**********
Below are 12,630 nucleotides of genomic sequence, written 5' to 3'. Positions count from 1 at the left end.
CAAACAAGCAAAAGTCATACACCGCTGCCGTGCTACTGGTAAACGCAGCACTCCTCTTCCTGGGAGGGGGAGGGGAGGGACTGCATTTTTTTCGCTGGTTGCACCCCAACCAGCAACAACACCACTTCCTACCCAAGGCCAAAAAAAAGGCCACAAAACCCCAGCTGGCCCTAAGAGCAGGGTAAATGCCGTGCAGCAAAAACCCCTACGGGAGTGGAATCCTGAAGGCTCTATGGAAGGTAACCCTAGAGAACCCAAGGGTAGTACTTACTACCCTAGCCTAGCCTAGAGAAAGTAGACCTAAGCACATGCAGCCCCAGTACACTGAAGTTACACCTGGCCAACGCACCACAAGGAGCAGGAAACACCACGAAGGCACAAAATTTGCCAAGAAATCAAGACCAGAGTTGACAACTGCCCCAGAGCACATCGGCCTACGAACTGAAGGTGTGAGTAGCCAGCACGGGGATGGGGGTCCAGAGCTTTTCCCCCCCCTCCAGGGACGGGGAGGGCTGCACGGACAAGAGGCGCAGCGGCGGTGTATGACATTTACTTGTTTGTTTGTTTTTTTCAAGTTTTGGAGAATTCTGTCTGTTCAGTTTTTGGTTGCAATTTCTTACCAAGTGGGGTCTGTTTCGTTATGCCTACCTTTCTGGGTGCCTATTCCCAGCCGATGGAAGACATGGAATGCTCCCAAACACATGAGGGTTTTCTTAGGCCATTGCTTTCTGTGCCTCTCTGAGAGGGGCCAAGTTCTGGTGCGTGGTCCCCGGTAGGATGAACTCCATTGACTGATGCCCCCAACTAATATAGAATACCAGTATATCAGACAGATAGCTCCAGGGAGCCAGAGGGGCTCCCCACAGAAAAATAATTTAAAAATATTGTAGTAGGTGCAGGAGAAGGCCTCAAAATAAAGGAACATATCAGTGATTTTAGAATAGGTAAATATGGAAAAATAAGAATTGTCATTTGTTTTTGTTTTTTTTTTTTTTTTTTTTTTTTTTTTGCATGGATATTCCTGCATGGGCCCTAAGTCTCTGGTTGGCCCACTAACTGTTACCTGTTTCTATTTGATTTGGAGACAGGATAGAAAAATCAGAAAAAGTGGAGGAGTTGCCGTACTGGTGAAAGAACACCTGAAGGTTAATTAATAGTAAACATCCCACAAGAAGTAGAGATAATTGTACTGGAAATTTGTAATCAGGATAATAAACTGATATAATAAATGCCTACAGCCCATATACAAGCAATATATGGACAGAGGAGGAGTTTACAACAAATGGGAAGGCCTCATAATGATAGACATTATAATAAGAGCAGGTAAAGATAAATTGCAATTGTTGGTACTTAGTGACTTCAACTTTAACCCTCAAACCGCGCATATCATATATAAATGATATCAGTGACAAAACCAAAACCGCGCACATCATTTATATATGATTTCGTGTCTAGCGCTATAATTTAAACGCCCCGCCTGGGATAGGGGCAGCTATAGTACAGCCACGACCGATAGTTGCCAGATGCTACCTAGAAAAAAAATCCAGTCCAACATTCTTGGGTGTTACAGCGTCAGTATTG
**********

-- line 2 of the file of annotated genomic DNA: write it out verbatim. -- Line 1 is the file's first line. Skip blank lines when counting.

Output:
CAAACAAGCAAAAGTCATACACCGCTGCCGTGCTACTGGTAAACGCAGCACTCCTCTTCCTGGGAGGGGGAGGGGAGGGACTGCATTTTTTTCGCTGGTTGCACCCCAACCAGCAACAACACCACTTCCTACCCAAGGCCAAAAAAAAGGCCACAAAACCCCAGCTGGCCCTAAGAGCAGGGTAAATGCCGTGCAGCAAAAACCCCTACGGGAGTGGAATCCTGAAGGCTCTATGGAAGGTAACCCTAGAGAACCCAAGGGTAGTACTTACTACCCTAGCCTAGCCTAGAGAAAGTAGACCTAAGCACATGCAGCCCCAGTACACTGAAGTTACACCTGGCCAACGCACCACAAGGAGCAGGAAACACCACGAAGGCACAAAATTTGCCAAGAAATCAAGACCAGAGTTGACAACTGCCCCAGAGCACATCGGCCTACGAACTGAAGGTGTGAGTAGCCAGCACGGGGATGGGGGTCCAGAGCTTTTCCCCCCCCTCCAGGGACGGGGAGGGCTGCACGGACAAGAGGCGCAGCGGCGGTGTATGACATTTACTTGTTTGTTTGTTTTTTTCAAGTTTTGGAGAATTCTGTCTGTTCAGTTTTTGGTTGCAATTTCTTACCAAGTGGGGTCTGTTTCGTTATGCCTACCTTTCTGGGTGCCTATTCCCAGCCGATGGAAGACATGGAATGCTCCCAAACACATGAGGGTTTTCTTAGGCCATTGCTTTCTGTGCCTCTCTGAGAGGGGCCAAGTTCTGGTGCGTGGTCCCCGGTAGGATGAACTCCATTGACTGATGCCCCCAACTAATATAGAATACCAGTATATCAGACAGATAGCTCCAGGGAGCCAGAGGGGCTCCCCACAGAAAAATAATTTAAAAATATTGTAGTAGGTGCAGGAGAAGGCCTCAAAATAAAGGAACATATCAGTGATTTTAGAATAGGTAAATATGGAAAAATAAGAATTGTCATTTGTTTTTGTTTTTTTTTTTTTTTTTTTTTTTTTTTTGCATGGATATTCCTGCATGGGCCCTAAGTCTCTGGTTGGCCCACTAACTGTTACCTGTTTCTATTTGATTTGGAGACAGGATAGAAAAATCAGAAAAAGTGGAGGAGTTGCCGTACTGGTGAAAGAACACCTGAAGGTTAATTAATAGTAAACATCCCACAAGAAGTAGAGATAATTGTACTGGAAATTTGTAATCAGGATAATAAACTGATATAATAAATGCCTACAGCCCATATACAAGCAATATATGGACAGAGGAGGAGTTTACAACAAATGGGAAGGCCTCATAATGATAGACATTATAATAAGAGCAGGTAAAGATAAATTGCAATTGTTGGTACTTAGTGACTTCAACTTTAACCCTCAAACCGCGCATATCATATATAAATGATATCAGTGACAAAACCAAAACCGCGCACATCATTTATATATGATTTCGTGTCTAGCGCTATAATTTAAACGCCCCGCCTGGGATAGGGGCAGCTATAGTACAGCCACGACCGATAGTTGCCAGATGCTACCTAGAAAAAAAATCCAGTCCAACATTCTTGGGTGTTACAGCGTCAGTATTG